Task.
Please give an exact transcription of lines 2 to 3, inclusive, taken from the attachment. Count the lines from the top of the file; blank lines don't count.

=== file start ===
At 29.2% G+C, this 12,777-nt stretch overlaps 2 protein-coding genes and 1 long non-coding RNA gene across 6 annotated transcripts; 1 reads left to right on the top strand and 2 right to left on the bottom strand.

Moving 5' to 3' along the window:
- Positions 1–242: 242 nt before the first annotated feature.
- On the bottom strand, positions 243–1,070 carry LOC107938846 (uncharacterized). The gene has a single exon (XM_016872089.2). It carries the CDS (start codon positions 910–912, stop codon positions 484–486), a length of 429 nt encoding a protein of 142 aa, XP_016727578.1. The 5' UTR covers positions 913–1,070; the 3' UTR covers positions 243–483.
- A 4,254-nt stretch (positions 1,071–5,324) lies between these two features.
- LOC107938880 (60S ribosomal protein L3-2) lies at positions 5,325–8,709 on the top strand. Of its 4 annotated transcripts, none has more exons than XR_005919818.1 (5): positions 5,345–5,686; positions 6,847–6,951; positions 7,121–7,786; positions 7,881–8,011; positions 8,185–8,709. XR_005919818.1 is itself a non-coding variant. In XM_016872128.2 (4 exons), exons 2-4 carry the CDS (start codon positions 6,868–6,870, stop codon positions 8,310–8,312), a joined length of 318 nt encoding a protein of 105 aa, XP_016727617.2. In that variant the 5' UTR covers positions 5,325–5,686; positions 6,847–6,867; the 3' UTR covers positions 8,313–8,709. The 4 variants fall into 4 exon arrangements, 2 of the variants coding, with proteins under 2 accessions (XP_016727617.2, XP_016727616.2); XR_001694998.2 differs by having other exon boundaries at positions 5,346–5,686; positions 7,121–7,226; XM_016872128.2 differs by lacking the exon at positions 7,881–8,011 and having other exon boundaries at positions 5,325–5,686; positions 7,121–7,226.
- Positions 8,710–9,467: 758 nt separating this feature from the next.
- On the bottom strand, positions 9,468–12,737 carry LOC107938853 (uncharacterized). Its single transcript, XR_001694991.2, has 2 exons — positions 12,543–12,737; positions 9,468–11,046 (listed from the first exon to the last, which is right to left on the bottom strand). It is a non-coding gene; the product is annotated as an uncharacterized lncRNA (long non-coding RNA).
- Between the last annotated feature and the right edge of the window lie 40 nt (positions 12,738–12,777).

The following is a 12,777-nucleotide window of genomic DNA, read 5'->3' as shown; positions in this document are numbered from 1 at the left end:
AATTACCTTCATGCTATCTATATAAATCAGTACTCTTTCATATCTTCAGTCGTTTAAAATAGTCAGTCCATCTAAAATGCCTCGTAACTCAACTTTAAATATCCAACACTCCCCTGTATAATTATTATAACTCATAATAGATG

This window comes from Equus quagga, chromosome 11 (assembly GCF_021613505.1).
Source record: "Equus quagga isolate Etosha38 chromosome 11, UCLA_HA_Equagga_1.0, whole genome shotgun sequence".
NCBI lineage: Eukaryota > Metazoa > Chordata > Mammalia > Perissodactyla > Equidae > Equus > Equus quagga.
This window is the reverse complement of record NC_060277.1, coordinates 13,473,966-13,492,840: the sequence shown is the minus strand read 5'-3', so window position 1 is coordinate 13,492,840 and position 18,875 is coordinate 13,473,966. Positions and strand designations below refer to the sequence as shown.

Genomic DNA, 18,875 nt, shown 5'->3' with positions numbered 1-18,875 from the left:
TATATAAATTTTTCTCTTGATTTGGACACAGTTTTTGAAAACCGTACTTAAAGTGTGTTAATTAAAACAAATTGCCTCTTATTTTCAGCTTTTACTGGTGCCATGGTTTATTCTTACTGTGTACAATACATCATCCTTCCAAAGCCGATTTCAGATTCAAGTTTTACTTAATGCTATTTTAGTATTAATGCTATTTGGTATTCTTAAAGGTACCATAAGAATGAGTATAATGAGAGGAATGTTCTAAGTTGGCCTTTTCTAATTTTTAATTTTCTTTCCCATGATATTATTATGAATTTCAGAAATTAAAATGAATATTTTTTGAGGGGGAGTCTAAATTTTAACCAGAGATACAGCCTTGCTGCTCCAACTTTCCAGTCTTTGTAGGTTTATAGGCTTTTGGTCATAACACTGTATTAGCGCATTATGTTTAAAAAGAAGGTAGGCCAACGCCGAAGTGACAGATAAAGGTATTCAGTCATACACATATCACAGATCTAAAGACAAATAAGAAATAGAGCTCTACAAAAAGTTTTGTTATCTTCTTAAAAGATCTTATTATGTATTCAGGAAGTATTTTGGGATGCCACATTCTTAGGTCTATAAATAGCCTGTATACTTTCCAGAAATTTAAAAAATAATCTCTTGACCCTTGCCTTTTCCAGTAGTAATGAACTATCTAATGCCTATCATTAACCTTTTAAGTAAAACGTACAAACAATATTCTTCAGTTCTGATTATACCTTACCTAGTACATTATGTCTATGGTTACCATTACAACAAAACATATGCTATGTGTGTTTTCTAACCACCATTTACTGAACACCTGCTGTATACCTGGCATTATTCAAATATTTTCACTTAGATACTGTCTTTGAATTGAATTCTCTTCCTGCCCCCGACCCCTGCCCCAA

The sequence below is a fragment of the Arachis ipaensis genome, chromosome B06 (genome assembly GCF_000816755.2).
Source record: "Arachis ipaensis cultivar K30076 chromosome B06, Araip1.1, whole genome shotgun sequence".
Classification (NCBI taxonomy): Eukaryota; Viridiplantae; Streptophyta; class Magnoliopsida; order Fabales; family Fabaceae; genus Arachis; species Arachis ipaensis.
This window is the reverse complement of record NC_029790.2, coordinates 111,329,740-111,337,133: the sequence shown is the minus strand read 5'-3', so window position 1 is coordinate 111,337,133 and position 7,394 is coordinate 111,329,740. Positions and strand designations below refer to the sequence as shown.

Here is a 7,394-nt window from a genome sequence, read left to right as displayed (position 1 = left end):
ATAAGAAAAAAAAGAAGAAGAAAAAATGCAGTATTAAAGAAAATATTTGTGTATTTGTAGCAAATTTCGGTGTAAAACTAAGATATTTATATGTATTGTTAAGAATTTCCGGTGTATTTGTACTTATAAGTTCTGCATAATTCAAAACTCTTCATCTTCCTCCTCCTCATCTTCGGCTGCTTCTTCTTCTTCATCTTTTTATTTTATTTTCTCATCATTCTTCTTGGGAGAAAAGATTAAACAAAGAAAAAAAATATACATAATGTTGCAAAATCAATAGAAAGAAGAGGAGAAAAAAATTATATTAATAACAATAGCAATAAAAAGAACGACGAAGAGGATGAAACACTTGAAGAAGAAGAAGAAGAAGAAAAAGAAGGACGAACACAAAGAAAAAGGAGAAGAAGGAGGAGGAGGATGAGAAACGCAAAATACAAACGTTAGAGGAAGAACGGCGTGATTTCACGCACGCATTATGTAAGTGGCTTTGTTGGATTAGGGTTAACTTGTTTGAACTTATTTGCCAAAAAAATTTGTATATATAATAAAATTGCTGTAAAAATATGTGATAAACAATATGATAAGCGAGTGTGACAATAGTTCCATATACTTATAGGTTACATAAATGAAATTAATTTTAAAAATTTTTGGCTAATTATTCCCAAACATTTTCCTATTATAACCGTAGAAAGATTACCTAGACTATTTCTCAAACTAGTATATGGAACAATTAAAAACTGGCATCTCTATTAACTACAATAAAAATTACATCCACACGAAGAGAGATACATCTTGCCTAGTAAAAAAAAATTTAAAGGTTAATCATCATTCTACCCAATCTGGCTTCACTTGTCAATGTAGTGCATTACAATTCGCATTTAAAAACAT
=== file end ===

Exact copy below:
Moving 5' to 3' along the window:
- Positions 1–242: 242 nt before the first annotated feature.